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Each time I do a design project in UTS Architecture School (this may be the case with any architecture school), I have always found myself caught in many dilemmas when designing in the preliminary stage through development and detailing. There is a fine line when it comes to highly exquisite, elaborate and ornate designs, between arbitrary, ideological and unjustified designs and one that is well justified, rationalised and backed by argumentation.
Even if I can prove, argue a case and defend my design that is highly exquisite, ornate and elegant, I still don't understand why professors make such objections, compared to the cases where architecture is designed as ugly. I don't understand why professors would object the least to designs that are overly complex, if not conceptually complex, compared to designs that can be conceptually complex and principled on formal and structural simplicity. Obviously, design integrity and simplicity are far more challenging than otherwise, and a good architect resolves complex issues and parameters through simple, integrated design - not the other way round. Complex designs, when I was a child, appealed a lot to me, but with growing aesthetical sensitivity, I prefer design simplicity, which is far more elegant.
Simplicity, elegance and integrity in design are not necessarily limited to aesthetics, but are also pertinent in many other areas of design such as structural, functional and spatial - one can achieve design beauty through simplified and elegant programming and organisation of spaces.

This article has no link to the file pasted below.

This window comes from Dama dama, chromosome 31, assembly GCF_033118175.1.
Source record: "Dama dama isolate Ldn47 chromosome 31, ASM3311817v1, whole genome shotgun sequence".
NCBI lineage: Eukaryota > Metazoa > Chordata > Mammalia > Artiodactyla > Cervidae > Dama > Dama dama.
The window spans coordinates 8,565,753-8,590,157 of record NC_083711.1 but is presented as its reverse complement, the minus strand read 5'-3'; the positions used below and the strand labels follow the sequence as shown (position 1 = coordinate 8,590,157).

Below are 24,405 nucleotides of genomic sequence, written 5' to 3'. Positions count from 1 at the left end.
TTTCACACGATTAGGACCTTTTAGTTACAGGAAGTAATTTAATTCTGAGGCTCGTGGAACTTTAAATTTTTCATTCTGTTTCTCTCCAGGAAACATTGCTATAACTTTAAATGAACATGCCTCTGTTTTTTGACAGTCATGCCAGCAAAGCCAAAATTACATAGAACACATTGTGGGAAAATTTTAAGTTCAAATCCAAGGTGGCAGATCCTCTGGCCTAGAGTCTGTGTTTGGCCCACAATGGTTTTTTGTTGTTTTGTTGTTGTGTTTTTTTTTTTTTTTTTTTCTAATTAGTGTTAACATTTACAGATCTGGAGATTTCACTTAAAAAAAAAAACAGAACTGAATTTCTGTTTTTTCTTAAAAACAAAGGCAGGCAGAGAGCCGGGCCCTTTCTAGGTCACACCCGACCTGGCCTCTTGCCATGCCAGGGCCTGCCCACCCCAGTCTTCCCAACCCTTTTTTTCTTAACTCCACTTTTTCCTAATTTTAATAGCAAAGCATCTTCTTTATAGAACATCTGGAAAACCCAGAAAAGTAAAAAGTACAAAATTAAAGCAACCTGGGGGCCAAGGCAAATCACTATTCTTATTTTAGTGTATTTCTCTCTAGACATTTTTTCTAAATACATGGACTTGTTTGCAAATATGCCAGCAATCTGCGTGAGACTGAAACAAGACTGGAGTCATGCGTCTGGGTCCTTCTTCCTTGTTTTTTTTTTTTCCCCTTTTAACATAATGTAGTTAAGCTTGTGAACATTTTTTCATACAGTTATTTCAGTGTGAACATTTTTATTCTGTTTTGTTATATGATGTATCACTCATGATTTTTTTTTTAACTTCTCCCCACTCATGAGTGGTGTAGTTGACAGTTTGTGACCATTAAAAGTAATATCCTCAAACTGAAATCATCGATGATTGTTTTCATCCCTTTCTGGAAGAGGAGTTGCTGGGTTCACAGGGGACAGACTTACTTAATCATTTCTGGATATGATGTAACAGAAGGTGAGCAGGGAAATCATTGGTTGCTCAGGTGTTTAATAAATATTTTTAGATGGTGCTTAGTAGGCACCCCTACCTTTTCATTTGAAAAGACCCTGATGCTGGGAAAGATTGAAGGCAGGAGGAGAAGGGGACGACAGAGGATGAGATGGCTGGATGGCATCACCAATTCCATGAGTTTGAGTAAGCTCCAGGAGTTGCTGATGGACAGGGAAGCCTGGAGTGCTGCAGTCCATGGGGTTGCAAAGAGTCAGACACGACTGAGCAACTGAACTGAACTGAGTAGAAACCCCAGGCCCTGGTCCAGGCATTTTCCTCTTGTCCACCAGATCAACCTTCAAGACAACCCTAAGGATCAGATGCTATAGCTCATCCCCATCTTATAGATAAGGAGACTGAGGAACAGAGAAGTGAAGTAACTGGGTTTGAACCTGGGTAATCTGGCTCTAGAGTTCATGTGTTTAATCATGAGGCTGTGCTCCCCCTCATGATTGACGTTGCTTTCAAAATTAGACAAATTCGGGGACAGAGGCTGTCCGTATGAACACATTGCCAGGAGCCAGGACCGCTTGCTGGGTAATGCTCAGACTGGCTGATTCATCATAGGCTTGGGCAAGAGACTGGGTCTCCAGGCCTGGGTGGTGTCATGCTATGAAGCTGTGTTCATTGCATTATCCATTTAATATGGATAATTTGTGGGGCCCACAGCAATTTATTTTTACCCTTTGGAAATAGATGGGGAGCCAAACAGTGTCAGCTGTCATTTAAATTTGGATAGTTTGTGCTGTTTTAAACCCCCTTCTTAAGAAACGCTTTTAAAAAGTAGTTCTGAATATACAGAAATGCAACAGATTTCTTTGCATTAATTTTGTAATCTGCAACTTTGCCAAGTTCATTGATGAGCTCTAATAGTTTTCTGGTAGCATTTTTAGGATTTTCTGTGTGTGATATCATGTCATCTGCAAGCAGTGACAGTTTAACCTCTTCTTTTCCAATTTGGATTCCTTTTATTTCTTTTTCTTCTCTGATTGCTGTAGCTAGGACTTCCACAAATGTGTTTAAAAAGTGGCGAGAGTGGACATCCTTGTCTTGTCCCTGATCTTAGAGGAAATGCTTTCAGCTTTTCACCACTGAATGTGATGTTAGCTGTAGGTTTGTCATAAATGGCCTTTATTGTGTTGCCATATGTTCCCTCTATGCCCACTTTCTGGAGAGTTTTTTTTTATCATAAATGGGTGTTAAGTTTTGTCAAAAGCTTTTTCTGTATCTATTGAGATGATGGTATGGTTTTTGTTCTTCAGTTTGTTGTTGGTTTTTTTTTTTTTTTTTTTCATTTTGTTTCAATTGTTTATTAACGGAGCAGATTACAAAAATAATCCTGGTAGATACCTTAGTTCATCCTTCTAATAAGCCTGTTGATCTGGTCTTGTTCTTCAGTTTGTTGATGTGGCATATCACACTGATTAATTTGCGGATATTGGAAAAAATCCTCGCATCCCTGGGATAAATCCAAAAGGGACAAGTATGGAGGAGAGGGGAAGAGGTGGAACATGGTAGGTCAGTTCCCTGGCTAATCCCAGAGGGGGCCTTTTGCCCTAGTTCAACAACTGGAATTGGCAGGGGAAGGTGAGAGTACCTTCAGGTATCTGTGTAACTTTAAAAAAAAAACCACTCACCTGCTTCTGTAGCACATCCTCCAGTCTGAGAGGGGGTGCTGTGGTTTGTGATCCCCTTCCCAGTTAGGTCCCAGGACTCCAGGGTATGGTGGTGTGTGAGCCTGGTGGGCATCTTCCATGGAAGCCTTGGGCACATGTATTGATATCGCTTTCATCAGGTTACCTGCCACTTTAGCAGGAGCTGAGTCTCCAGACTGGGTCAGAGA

Each time, when I design, I get the first comment as follows. 'Your design is quite arbitrary.' Each semester, I have increasingly become less confident as a potential architect, whilst continuing to indulge in and cultivate my design skills and architectural sensibilities at the highest at home as a hobbyist/in free time. Even when my architectural design is acknowledged to be totally practicable and constructible, still the way professors comment still contradicts my inner sense of what I'm designing - they keep saying 'You're being slavish to some design principles without exercising your own imagination, autonomy and design honesty.' I was already design-honest and imaginative from the start, and still the professors are not getting at it.
Can anyone help explain if such issues are the case in architectural academia, and will not apply at workplace. Can anyone help me realise that at workplace, architects will have the freedom and responsibility to design in whichever ways that can be design-simple, integrated and elegant, and that they will not face the same sort of criticisms in the public the way they had in schools?
You should go to Yale and attend Professor Peggy Deamer's Design and Visualization seminar entitled "Composition". One objective of this seminar is to encourage confidence in personal, formal proclivities. ^_^
FYI, architects can never survive merely as egoistic and narcissistic artists. Entrepreneurship, discipline, and sociality are all essential elements of a success career where "freedom" is critically redefined. Criticisms can only be harsher and more unexpected.
You should post pictures of the projects you're talking about. Both the good and the bad ones, so we can help support you in your belief that you know more than your professors, or we might see that you just have bad taste. It's really hard to tell if all we have to go off is you telling us you're smart.
Obviously you won't get to do whatever you want in the real world. You'll have clients and bosses and codes that will influence the direction of your designs.
You have created 6 new threads and only made 2 posts. Time to get a life. Preferably somewhere else.
Once again I call for archinect to require 10 posts before a new member can start a topic.
Just an fyi, I'm framing your posts and hanging them in my office
And they all say the same thing. "I have been gifted since I was very young but none of my professors or anyone else seems to think so. Maybe I am just that much better than everyone else so they do not understand me."
Wabisabi, lots of people told me they put my letters to the editor on their refrigerators. You'd probably enjoy my book
Architecture is subjective. End of.